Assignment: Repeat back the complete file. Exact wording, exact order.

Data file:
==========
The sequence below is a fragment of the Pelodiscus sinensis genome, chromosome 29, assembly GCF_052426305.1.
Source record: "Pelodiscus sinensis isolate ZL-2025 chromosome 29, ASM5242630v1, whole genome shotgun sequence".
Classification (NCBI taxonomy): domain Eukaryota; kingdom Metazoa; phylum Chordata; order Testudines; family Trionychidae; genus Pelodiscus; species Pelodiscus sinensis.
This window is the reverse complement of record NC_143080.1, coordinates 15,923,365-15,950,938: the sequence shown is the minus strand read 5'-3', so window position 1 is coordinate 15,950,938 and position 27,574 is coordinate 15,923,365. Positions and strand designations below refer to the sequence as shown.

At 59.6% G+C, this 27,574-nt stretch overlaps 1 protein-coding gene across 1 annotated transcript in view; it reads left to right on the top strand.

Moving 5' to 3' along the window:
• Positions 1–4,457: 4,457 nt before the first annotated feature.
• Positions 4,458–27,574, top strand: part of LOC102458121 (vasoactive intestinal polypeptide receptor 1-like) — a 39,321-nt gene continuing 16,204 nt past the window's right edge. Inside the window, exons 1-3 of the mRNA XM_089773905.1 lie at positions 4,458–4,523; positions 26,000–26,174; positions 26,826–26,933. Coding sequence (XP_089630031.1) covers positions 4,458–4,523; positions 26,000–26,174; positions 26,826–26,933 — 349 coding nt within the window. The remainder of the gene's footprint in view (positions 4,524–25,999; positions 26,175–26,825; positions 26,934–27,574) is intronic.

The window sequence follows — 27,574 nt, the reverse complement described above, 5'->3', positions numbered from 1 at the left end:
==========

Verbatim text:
The sequence below is a fragment of the Pelodiscus sinensis genome, chromosome 29, assembly GCF_052426305.1.
Source record: "Pelodiscus sinensis isolate ZL-2025 chromosome 29, ASM5242630v1, whole genome shotgun sequence".
Classification (NCBI taxonomy): domain Eukaryota; kingdom Metazoa; phylum Chordata; order Testudines; family Trionychidae; genus Pelodiscus; species Pelodiscus sinensis.
This window is the reverse complement of record NC_143080.1, coordinates 15,923,365-15,950,938: the sequence shown is the minus strand read 5'-3', so window position 1 is coordinate 15,950,938 and position 27,574 is coordinate 15,923,365. Positions and strand designations below refer to the sequence as shown.

At 59.6% G+C, this 27,574-nt stretch overlaps 1 protein-coding gene across 1 annotated transcript in view; it reads left to right on the top strand.

Moving 5' to 3' along the window:
• Positions 1–4,457: 4,457 nt before the first annotated feature.
• Positions 4,458–27,574, top strand: part of LOC102458121 (vasoactive intestinal polypeptide receptor 1-like) — a 39,321-nt gene continuing 16,204 nt past the window's right edge. Inside the window, exons 1-3 of the mRNA XM_089773905.1 lie at positions 4,458–4,523; positions 26,000–26,174; positions 26,826–26,933. Coding sequence (XP_089630031.1) covers positions 4,458–4,523; positions 26,000–26,174; positions 26,826–26,933 — 349 coding nt within the window. The remainder of the gene's footprint in view (positions 4,524–25,999; positions 26,175–26,825; positions 26,934–27,574) is intronic.

The window sequence follows — 27,574 nt, the reverse complement described above, 5'->3', positions numbered from 1 at the left end: